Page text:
Suffer Scale

Inner canyon routes ranked according to pain inflicted (least to worst).

Photo courtesy of Geoff Van Dyke.
Gunnison Route

Distance: 1 mile
Vertical Drop: 1,800 ft.
The park’s most-trodden trail, this path is accessible from the South Rim visitor center. That doesn’t mean, however, that it is a walk in the (national) park.

Long Draw

Distance: 1 mile
Vertical Drop: 1,800 ft.
Also known as Devil’s Slide, this short but sheer passage from the North Rim asks hikers to crawl down boulders, some of which can be loose.

S.O.B. Draw

Distance: 1.75 miles
Vertical Drop: 1,800 ft.
This is the North Rim’s version of a beginner’s trail. It’s still arduous, and missteps can be literal ankle-breakers, but the real issue is poison ivy.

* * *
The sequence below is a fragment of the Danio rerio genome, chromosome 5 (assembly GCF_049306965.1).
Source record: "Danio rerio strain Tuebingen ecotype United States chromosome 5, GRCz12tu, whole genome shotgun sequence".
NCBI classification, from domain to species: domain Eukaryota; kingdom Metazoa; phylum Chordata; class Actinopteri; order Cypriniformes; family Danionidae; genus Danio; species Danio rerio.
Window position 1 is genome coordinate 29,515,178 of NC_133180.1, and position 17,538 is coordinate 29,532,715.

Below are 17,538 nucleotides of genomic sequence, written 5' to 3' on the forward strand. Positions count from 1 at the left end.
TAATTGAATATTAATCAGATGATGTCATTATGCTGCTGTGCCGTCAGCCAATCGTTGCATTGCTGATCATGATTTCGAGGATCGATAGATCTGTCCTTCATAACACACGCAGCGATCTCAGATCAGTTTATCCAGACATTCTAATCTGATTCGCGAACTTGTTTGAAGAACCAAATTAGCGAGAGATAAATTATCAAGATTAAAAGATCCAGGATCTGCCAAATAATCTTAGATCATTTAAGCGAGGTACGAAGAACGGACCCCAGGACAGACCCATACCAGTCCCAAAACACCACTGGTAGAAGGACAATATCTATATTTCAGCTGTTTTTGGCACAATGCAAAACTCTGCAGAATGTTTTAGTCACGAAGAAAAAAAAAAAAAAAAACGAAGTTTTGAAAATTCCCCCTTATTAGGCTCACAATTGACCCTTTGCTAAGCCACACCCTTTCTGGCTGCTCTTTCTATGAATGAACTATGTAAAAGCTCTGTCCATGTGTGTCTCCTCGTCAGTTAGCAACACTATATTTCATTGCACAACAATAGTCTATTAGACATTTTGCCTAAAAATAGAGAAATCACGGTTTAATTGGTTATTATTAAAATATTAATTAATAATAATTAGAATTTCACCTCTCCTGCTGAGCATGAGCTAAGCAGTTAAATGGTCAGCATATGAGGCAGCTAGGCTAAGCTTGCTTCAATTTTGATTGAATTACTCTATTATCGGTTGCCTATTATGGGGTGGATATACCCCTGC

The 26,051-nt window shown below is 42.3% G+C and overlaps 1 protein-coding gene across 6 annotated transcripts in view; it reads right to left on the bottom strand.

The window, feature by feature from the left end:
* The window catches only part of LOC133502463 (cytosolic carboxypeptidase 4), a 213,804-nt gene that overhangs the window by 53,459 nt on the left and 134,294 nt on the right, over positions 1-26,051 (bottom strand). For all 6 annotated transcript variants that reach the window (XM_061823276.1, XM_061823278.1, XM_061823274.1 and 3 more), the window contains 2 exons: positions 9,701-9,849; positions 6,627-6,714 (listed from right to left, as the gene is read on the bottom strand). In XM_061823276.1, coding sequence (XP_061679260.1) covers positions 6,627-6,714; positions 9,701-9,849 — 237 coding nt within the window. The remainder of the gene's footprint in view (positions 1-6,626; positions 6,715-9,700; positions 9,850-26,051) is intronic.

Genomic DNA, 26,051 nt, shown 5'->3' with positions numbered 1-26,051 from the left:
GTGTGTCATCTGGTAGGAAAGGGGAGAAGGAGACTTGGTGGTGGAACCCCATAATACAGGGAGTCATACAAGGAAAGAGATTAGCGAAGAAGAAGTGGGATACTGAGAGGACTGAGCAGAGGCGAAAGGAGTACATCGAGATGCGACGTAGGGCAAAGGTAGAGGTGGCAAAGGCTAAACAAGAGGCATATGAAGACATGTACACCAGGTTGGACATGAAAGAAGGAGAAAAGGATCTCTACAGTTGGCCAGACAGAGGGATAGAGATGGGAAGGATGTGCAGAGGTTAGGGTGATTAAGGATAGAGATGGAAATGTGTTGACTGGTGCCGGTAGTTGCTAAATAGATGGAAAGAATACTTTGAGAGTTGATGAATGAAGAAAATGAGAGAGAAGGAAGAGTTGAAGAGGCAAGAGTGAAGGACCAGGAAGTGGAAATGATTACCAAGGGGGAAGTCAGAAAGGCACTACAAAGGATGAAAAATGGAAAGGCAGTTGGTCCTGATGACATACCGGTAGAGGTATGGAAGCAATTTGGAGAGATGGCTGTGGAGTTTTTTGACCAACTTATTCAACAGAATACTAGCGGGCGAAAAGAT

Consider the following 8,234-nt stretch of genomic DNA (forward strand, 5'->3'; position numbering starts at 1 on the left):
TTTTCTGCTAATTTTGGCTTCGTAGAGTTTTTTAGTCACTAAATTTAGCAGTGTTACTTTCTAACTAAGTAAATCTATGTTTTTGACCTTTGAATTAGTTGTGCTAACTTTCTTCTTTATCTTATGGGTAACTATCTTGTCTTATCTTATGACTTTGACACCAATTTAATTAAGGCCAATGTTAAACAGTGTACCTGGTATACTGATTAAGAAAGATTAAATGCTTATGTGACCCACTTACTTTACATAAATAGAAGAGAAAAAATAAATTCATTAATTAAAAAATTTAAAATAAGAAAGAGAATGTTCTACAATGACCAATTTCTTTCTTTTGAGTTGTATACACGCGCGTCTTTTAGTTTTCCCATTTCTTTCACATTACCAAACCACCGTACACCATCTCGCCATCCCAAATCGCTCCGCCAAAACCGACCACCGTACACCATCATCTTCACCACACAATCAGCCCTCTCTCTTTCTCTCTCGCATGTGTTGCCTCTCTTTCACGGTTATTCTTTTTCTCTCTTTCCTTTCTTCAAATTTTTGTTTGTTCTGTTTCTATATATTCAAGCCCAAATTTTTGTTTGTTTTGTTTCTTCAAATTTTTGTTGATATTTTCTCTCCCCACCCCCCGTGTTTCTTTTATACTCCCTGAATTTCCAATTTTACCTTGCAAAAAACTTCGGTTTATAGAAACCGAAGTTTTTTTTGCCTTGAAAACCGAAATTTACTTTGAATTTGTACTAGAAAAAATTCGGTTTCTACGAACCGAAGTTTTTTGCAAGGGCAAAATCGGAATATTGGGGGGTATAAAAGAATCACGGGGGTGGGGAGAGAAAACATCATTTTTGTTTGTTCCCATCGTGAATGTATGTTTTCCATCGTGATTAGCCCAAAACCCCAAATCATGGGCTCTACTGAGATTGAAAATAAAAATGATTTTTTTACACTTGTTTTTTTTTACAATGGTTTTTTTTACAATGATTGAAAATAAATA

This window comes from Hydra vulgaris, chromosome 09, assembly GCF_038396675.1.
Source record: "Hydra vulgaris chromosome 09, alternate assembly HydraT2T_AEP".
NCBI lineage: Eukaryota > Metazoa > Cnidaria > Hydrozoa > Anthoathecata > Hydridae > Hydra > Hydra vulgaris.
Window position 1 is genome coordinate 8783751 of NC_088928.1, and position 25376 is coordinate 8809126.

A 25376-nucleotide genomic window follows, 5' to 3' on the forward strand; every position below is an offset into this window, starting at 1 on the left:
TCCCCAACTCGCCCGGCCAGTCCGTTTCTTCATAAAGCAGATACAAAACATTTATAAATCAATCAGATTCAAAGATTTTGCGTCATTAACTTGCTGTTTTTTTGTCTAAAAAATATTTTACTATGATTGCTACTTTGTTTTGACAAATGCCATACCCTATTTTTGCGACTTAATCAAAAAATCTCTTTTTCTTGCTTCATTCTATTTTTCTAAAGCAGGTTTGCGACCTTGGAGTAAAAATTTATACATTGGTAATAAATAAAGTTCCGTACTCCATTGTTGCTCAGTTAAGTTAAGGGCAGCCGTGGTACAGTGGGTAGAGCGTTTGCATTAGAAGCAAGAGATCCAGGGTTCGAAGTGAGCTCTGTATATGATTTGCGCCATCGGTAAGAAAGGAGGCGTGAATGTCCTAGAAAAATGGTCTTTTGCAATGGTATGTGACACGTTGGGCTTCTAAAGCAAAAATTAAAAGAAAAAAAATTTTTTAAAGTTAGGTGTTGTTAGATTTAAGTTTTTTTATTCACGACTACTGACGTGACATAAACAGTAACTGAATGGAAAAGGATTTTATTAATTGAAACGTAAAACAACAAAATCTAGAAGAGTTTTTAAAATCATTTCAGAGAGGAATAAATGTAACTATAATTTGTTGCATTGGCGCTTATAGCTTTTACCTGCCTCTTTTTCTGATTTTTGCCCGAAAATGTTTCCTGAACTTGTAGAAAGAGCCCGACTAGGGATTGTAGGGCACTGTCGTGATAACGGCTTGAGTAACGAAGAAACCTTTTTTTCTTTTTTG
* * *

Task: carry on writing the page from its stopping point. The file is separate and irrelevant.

Tomichi Route

Distance: 1 mile
Vertical Drop: 1,960 ft.
A scree field from rim to river makes this the South Rim’s most technically challenging trail.

Warner Route

Distance: 2.75 miles
Vertical Drop: 2,722 ft.
You’ll travel to the deepest part of the Black, making this a long—yet still painfully precipitous—route. An overnight stay is a must.

Slide Draw

Distance: 1 mile
Vertical Drop: 1,620 ft.
Poor footing, loose rock, and a 30-foot downclimb to start this North Rim route make it the most excruciating and dangerous way down.

Poison Control: Rash Guard

Hikers in the Black should remember the old adage “Leaves of three, let it be,” because poison ivy absolutely proliferates in the canyon. We consulted UCHealth dermatologist Dr. Cory Dunnick and Denver Botanic Gardens’ horticulturist Kevin Williams to help you avoid the agony.